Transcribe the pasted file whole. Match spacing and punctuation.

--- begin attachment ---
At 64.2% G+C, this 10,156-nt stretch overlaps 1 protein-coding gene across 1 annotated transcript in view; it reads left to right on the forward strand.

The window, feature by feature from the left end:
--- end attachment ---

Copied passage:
At 64.2% G+C, this 10,156-nt stretch overlaps 1 protein-coding gene across 1 annotated transcript in view; it reads left to right on the forward strand.

The window, feature by feature from the left end: